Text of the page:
Masters Theses

Date of Award


Degree Type


Degree Name

Master of Science


Nuclear Engineering

Major Professor

Eric D. Lukosi

Committee Members

Eric D. Lukosi, Jason P. Hayward, Charles L. Melcher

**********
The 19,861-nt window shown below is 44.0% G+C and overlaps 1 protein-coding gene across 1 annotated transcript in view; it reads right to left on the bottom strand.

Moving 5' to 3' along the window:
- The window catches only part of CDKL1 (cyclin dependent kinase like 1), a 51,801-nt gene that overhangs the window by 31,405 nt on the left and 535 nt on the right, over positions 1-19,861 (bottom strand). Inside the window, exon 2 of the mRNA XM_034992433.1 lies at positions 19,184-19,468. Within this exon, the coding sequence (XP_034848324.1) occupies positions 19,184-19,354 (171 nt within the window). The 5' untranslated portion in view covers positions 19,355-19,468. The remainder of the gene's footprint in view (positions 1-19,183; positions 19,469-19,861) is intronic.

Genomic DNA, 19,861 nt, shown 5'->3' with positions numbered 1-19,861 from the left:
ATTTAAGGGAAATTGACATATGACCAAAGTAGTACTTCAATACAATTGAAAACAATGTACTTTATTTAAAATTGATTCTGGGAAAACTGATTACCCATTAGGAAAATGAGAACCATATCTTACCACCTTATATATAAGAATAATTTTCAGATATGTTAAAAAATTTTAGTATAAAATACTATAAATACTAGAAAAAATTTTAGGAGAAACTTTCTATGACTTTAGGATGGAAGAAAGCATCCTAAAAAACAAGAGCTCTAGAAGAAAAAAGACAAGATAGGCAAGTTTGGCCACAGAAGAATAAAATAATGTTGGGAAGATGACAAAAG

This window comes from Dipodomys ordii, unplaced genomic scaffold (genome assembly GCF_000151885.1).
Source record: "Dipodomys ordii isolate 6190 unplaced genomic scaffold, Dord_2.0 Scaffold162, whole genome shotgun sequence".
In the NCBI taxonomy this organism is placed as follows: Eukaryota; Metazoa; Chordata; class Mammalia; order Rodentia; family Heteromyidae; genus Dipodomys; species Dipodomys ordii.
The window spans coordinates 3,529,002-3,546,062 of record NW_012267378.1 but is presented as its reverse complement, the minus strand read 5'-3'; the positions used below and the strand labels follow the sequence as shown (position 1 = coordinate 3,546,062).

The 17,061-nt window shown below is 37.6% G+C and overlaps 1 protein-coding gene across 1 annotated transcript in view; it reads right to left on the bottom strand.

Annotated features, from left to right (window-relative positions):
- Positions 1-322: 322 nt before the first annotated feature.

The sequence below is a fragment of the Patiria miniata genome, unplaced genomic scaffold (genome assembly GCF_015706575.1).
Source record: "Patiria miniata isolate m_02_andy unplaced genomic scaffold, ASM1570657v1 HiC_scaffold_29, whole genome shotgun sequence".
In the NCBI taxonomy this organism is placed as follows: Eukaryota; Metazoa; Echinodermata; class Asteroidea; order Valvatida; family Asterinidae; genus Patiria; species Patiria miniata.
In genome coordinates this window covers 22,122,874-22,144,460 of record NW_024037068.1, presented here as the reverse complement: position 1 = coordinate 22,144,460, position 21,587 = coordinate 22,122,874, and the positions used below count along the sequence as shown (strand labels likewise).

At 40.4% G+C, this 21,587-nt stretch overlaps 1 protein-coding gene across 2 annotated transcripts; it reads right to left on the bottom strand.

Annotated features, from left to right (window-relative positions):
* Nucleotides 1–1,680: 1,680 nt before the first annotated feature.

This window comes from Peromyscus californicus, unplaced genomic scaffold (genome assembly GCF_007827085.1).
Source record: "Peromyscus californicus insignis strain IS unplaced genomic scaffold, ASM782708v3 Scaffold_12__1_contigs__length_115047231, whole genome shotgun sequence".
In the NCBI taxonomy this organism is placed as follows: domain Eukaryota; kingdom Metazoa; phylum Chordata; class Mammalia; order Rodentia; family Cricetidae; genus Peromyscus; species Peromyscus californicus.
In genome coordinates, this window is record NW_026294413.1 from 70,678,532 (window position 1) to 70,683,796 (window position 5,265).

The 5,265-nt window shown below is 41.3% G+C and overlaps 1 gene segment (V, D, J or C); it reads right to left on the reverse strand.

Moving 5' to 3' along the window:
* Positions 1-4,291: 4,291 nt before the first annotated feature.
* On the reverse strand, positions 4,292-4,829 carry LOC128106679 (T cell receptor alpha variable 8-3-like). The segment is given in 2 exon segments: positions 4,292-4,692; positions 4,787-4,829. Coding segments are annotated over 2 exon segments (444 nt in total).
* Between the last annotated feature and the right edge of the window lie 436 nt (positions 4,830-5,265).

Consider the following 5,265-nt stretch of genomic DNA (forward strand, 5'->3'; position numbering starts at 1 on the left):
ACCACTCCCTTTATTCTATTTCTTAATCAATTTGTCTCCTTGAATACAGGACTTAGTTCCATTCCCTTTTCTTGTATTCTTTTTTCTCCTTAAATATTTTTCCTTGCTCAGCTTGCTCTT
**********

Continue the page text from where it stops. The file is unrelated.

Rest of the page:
The studies presented in this work aim to improve upon the knowledge base of lithium indium diselenide (LISe) semiconductors to understand how the material behaves in high radiation environments and refine the process of turning it into a neutron detector. LISe has great potential as neutron imaging detector because of the high neutron absorption efficiency of its enriched 6Li component and its ability to discriminate between gamma-rays and neutrons. Its ability to remain functional after being irradiated with large amounts of neutron fluence has been tested and the change in its electro-optical properties with relation to fluence has been documented. The characterization methods employed in this study include: UV-Vis, Fourier Transform – Infrared Red characterization, radioluminescence, Raman shift, photoluminescence, time resolved photoluminescence, gamma-ray radiation response, and neutron radiation response. These methods have been applied to a set of 10 LISe samples, of which 5 were irradiated to 1 × 1012 neutrons/cm2, 1 × 1013 neutrons/cm2, 1 × 1014 neutrons/cm2, 1 × 1015 neutrons/cm2, and 1 × 1016 neutrons/cm2. The properties of the samples and their radiation response did not change linearly with respect to fluence and seem to be sensitive to neutrons up through fluences of 1 × 1014 neutrons/cm2. Several characteristics of LISe that appeared in the literature were identified here as well as several that were expected to appear based on theoretical analyses. The LISe samples processed for use as neutron imaging detectors during the course of this work have not been tested at the time of writing but the refined procedure has achieved more consistent results. Overall, this effort has contributed to a better understanding of how LISe would function in real world high radiation environments and assisted in processing more samples for proto-type detector testing.

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